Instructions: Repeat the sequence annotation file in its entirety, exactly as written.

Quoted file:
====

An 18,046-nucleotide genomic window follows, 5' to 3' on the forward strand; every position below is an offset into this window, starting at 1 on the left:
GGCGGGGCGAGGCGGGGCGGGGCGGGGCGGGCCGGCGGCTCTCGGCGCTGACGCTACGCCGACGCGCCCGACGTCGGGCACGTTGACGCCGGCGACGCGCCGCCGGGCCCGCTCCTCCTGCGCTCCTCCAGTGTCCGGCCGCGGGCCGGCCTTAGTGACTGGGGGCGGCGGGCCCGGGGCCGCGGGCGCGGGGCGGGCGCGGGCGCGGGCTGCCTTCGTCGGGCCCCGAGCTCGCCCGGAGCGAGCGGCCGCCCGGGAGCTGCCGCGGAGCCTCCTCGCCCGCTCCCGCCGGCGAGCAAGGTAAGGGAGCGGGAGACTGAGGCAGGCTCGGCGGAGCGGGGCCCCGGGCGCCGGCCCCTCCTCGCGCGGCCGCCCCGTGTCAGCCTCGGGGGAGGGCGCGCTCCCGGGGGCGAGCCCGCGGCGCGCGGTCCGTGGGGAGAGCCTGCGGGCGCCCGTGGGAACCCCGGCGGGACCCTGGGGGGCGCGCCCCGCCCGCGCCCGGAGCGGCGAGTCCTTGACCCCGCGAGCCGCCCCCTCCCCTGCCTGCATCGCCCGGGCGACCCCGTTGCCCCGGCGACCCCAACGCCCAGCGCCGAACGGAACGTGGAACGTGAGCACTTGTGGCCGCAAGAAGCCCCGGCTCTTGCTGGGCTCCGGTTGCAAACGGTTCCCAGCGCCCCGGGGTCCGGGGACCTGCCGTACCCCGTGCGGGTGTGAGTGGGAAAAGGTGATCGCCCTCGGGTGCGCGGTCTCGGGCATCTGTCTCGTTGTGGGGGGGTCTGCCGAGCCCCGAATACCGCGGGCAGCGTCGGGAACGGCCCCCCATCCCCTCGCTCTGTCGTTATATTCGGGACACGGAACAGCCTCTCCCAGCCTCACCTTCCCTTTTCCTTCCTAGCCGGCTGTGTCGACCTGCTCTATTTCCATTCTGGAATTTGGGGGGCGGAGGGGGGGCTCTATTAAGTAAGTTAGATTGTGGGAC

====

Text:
An 18,046-nucleotide genomic window follows, 5' to 3' on the forward strand; every position below is an offset into this window, starting at 1 on the left:
GGCGGGGCGAGGCGGGGCGGGGCGGGGCGGGCCGGCGGCTCTCGGCGCTGACGCTACGCCGACGCGCCCGACGTCGGGCACGTTGACGCCGGCGACGCGCCGCCGGGCCCGCTCCTCCTGCGCTCCTCCAGTGTCCGGCCGCGGGCCGGCCTTAGTGACTGGGGGCGGCGGGCCCGGGGCCGCGGGCGCGGGGCGGGCGCGGGCGCGGGCTGCCTTCGTCGGGCCCCGAGCTCGCCCGGAGCGAGCGGCCGCCCGGGAGCTGCCGCGGAGCCTCCTCGCCCGCTCCCGCCGGCGAGCAAGGTAAGGGAGCGGGAGACTGAGGCAGGCTCGGCGGAGCGGGGCCCCGGGCGCCGGCCCCTCCTCGCGCGGCCGCCCCGTGTCAGCCTCGGGGGAGGGCGCGCTCCCGGGGGCGAGCCCGCGGCGCGCGGTCCGTGGGGAGAGCCTGCGGGCGCCCGTGGGAACCCCGGCGGGACCCTGGGGGGCGCGCCCCGCCCGCGCCCGGAGCGGCGAGTCCTTGACCCCGCGAGCCGCCCCCTCCCCTGCCTGCATCGCCCGGGCGACCCCGTTGCCCCGGCGACCCCAACGCCCAGCGCCGAACGGAACGTGGAACGTGAGCACTTGTGGCCGCAAGAAGCCCCGGCTCTTGCTGGGCTCCGGTTGCAAACGGTTCCCAGCGCCCCGGGGTCCGGGGACCTGCCGTACCCCGTGCGGGTGTGAGTGGGAAAAGGTGATCGCCCTCGGGTGCGCGGTCTCGGGCATCTGTCTCGTTGTGGGGGGGTCTGCCGAGCCCCGAATACCGCGGGCAGCGTCGGGAACGGCCCCCCATCCCCTCGCTCTGTCGTTATATTCGGGACACGGAACAGCCTCTCCCAGCCTCACCTTCCCTTTTCCTTCCTAGCCGGCTGTGTCGACCTGCTCTATTTCCATTCTGGAATTTGGGGGGCGGAGGGGGGGCTCTATTAAGTAAGTTAGATTGTGGGAC